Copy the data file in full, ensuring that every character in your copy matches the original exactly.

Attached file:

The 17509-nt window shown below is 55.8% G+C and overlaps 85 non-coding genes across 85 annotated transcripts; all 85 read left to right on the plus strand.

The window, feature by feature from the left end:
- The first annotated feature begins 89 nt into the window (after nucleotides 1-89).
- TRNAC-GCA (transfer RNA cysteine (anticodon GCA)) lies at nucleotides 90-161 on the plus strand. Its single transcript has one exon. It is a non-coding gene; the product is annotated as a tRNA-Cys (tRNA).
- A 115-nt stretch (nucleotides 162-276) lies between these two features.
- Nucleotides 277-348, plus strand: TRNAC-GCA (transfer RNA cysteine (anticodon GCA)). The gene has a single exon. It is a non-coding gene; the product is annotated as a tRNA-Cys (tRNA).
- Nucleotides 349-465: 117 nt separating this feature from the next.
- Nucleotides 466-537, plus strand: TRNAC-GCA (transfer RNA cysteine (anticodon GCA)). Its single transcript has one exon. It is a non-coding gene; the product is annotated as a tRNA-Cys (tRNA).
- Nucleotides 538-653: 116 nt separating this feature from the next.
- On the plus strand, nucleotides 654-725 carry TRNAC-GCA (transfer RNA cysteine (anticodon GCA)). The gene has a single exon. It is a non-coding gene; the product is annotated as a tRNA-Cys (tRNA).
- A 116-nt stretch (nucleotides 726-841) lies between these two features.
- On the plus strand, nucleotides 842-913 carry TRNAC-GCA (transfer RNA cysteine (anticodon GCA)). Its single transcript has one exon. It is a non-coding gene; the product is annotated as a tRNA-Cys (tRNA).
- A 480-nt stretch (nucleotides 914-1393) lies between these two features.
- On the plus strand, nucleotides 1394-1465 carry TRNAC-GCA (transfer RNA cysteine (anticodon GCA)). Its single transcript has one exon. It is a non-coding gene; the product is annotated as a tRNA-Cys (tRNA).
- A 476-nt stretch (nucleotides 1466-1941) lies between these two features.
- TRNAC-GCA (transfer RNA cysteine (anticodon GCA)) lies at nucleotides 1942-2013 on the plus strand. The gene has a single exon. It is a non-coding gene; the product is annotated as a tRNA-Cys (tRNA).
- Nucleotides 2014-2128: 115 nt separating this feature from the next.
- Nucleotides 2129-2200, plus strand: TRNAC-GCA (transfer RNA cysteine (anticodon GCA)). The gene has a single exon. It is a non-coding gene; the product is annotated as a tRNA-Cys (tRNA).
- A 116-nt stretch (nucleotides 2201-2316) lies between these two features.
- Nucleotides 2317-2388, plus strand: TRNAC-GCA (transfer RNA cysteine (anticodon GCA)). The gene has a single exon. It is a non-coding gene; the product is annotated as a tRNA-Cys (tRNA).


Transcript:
The 17509-nt window shown below is 55.8% G+C and overlaps 85 non-coding genes across 85 annotated transcripts; all 85 read left to right on the plus strand.

The window, feature by feature from the left end:
- The first annotated feature begins 89 nt into the window (after nucleotides 1-89).
- TRNAC-GCA (transfer RNA cysteine (anticodon GCA)) lies at nucleotides 90-161 on the plus strand. Its single transcript has one exon. It is a non-coding gene; the product is annotated as a tRNA-Cys (tRNA).
- A 115-nt stretch (nucleotides 162-276) lies between these two features.
- Nucleotides 277-348, plus strand: TRNAC-GCA (transfer RNA cysteine (anticodon GCA)). The gene has a single exon. It is a non-coding gene; the product is annotated as a tRNA-Cys (tRNA).
- Nucleotides 349-465: 117 nt separating this feature from the next.
- Nucleotides 466-537, plus strand: TRNAC-GCA (transfer RNA cysteine (anticodon GCA)). Its single transcript has one exon. It is a non-coding gene; the product is annotated as a tRNA-Cys (tRNA).
- Nucleotides 538-653: 116 nt separating this feature from the next.
- On the plus strand, nucleotides 654-725 carry TRNAC-GCA (transfer RNA cysteine (anticodon GCA)). The gene has a single exon. It is a non-coding gene; the product is annotated as a tRNA-Cys (tRNA).
- A 116-nt stretch (nucleotides 726-841) lies between these two features.
- On the plus strand, nucleotides 842-913 carry TRNAC-GCA (transfer RNA cysteine (anticodon GCA)). Its single transcript has one exon. It is a non-coding gene; the product is annotated as a tRNA-Cys (tRNA).
- A 480-nt stretch (nucleotides 914-1393) lies between these two features.
- On the plus strand, nucleotides 1394-1465 carry TRNAC-GCA (transfer RNA cysteine (anticodon GCA)). Its single transcript has one exon. It is a non-coding gene; the product is annotated as a tRNA-Cys (tRNA).
- A 476-nt stretch (nucleotides 1466-1941) lies between these two features.
- TRNAC-GCA (transfer RNA cysteine (anticodon GCA)) lies at nucleotides 1942-2013 on the plus strand. The gene has a single exon. It is a non-coding gene; the product is annotated as a tRNA-Cys (tRNA).
- Nucleotides 2014-2128: 115 nt separating this feature from the next.
- Nucleotides 2129-2200, plus strand: TRNAC-GCA (transfer RNA cysteine (anticodon GCA)). The gene has a single exon. It is a non-coding gene; the product is annotated as a tRNA-Cys (tRNA).
- A 116-nt stretch (nucleotides 2201-2316) lies between these two features.
- Nucleotides 2317-2388, plus strand: TRNAC-GCA (transfer RNA cysteine (anticodon GCA)). The gene has a single exon. It is a non-coding gene; the product is annotated as a tRNA-Cys (tRNA).